Indie hip-hop legend Sole, also known as Tim Holland, has been making dense, politically-minded, avant-garde hip-hop for more than 22 years. It all started with a cassette tape release in 1993 and Sole’s unique brand of music has been blasting from the headphones of underground hip-hop heads for more than two decades. Almost inhumanly prolific, Sole seems to have a constant stream of mixtapes, proper albums as a solo MC or more recently with his band Sole And The Skyrider Band.
Although originally from Portland, ME, Sole moved to Denver in 2009 and has not looked back. Sole recently sat down with The Huffington Post to talk about music, what inspires him, and his deep involvement with the Occupy Denver branch of the larger Occupy Wall Street protest movement.
What brought you to Denver?
I have lived all over the place. I was born in Portland, ME, moved to Oakland, and lived there for 5 years, moved to Barcelona lived there for a while, then spent some time in the northern Arizona outback. I moved to Denver in 2009. I wanted to move somewhere that combined all of these experiences, the culture of a metropolis, the awe inspiring beauty of nature and mountains, the clean air, the ability to live affordablly and have a high quality of life -- Denver combines all of these things.
I love the food here (shouts out to Watercourse, City O' City, Jerusalem, and Sputnik), I love being able to go to the mountains whenever I want, I love being able to ride my bike anywhere I want. It's such a great place to live. I love the four seasons and how it effects my creative process. I also believe that in almost any apocalypse scenario this location, climate and elevation is the best place in the United States to be situated.
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What inspires you to make music?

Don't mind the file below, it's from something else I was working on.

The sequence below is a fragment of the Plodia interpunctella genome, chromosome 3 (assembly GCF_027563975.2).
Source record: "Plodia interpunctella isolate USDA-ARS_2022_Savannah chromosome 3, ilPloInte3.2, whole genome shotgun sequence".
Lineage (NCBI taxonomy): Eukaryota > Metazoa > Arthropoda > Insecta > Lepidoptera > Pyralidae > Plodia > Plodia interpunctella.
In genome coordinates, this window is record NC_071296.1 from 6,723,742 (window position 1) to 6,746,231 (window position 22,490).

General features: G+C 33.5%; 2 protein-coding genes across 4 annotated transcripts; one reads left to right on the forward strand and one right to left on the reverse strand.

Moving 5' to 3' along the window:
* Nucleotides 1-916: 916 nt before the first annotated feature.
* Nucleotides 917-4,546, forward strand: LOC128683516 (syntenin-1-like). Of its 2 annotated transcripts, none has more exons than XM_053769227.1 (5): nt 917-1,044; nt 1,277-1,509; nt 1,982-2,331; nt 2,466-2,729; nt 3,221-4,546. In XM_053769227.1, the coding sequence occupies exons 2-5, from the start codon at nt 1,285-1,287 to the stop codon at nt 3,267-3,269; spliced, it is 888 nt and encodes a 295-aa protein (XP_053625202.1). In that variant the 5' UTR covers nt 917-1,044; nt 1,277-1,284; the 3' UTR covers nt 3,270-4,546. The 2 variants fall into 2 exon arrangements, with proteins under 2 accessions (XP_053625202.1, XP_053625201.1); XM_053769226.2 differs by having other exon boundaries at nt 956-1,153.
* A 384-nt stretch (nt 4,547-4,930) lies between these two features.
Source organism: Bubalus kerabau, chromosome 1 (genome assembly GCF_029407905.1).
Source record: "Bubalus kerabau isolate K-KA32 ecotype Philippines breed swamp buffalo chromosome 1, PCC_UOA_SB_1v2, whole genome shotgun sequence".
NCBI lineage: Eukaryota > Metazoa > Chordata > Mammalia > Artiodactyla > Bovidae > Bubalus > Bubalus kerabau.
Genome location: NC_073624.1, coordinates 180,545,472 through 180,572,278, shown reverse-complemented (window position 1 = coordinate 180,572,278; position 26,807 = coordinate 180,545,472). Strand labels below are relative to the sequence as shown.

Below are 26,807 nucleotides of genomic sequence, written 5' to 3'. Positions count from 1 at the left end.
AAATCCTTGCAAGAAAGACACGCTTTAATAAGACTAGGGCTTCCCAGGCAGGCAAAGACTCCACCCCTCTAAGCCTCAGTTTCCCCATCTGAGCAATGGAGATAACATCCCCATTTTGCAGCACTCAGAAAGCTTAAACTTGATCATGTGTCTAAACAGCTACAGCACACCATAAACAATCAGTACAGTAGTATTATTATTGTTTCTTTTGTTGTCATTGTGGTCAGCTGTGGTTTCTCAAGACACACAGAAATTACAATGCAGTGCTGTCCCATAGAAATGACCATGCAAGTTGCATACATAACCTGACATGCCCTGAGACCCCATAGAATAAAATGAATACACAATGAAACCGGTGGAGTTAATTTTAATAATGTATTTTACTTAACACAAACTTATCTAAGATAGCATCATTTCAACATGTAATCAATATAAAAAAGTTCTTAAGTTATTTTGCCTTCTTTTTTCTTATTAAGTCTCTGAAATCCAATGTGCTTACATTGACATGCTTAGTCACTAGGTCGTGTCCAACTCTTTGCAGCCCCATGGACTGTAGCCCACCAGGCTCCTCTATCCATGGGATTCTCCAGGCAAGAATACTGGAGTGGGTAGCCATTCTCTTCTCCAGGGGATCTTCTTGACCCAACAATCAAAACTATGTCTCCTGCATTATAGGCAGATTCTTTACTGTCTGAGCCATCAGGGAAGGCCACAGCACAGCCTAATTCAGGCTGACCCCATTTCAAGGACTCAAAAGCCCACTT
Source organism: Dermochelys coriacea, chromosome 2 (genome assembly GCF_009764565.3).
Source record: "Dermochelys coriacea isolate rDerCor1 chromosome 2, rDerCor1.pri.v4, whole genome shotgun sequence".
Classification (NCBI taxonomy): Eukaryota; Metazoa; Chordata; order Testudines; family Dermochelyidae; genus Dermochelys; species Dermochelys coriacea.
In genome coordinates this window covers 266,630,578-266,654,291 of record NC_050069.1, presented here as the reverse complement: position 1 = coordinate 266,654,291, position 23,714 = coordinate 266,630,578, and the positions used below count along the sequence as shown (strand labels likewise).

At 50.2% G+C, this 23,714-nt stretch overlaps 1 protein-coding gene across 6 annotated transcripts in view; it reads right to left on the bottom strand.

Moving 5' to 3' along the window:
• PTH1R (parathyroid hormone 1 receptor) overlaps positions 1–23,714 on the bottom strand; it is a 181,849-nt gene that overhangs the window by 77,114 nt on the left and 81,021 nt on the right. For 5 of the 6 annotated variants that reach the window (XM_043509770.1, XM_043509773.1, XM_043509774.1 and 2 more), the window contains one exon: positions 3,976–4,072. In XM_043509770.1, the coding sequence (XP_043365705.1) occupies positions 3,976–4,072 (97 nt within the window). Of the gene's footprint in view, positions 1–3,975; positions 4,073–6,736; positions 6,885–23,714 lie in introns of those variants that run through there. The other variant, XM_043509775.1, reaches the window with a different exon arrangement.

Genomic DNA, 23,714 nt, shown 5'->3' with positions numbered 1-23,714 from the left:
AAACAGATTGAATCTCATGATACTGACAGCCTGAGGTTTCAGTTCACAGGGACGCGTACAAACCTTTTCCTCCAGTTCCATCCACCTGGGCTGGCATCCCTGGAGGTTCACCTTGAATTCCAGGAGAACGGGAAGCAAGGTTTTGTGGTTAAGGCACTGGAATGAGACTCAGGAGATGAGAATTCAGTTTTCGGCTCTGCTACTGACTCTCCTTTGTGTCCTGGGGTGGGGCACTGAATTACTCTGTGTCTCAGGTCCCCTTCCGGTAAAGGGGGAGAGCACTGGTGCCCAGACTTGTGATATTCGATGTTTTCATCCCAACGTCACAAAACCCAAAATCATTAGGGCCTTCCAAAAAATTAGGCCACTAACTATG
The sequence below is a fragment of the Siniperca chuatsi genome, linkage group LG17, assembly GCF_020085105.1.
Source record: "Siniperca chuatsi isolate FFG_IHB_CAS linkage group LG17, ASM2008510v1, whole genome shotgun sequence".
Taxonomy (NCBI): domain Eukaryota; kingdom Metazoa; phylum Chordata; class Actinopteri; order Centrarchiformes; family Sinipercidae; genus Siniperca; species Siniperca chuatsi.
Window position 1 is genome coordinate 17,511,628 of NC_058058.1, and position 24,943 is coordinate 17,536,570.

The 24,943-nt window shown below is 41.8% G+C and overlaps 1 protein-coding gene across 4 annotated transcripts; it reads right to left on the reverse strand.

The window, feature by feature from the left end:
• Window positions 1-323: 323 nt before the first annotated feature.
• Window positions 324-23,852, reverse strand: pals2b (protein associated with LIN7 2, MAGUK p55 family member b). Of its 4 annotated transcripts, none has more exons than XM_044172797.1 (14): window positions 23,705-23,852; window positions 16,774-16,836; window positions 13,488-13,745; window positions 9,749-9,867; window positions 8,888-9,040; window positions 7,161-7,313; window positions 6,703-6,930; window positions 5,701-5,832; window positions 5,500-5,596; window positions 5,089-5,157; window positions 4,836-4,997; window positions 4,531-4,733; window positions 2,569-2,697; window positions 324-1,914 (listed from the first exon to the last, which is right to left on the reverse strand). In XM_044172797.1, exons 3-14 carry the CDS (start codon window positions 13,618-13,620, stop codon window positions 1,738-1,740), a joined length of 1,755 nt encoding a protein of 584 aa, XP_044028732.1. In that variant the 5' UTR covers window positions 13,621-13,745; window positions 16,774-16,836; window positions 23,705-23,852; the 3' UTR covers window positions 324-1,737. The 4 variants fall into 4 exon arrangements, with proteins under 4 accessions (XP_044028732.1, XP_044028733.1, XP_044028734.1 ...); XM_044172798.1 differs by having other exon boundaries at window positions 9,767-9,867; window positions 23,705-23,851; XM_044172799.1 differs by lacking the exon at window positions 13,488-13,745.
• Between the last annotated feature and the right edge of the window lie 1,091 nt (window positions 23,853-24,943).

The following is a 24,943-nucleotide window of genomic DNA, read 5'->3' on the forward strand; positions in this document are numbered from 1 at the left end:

I'm kind of all over the place. My obsessive compulsive nature kind of leads my interests in very specific directions. In the early 2000's I was reading mainly beat poets and Howard Zinn/Noam Chomksky kind of stuff. Come mid-2000's I read a lot of situationist/Marxist/anarchist literature. Then, 2005 and on I started getting more articulate on my ideas on post modernism/critical theory and reading stuff like Baudrillard, Foucault, Adorno, Zizek, etc. During the last three years or so I have mainly read epic poems and sci-fi novels from folks like Arthur C. Clark, Dan Simmons, Francois Villon, and random mythology. So what I am reading and what I am experiencing is what directly inspires my work more than anything, I pull on a thread of where my obsessions are going and it leads me in new directions. Because I have all the free time in the world to do whatever I want I'm able to see these things through. So that is my primary inspiration, pulling threads and seeing what falls.
Tell us about the new 'Dispatches From The American Fall' mixtape and "rap as journalism:"
Well as soon as I heard folks were occupying wall street I knew that this 99% meme would be very powerful and that conversation about class consciousness in America was about to change. I also knew that there probably aren't many other rappers out there who have made as many songs about the economy and the empire as I have. For a while I had wanted to make a "Sole index" -- a kind of sampler with tracks from each of my albums, but never found the time to do it. Because I had so many songs on this topic, it was easy for me to just go through and pick 20 or so of my favorite topical songs from different
points in my career and put 'Dispatches' together.
Over the past couple years I have really been fascinated with the idea of "rap as journalism" and different ways of taking popular rap format and using it to intervene immediately in current events. The rise of LIL B and his massive output of video content really inspired me as well, I thought that I could take my ideas of "rap as journalism" and take a few notes from LIL B on how to effectively use social media.
One method I have used a lot lately is the Situationist idea of "detournement," where I take a mainstream rap song and change its meaning (often reversing its meaning) to express critiques of empire, capitalism, misogyny, etc. Throughout my career I have always been inspired by how artists like Bob Dylan and Woodie Guthrie were able to make "popular songs" that articulated the frustrations of working people. Theorists like Guy Debord always implied that art that does not fight against the prevailing winds of dominant culture are worthless and although this is a harsh statement, I choose to err on what I consider to be the right side of history.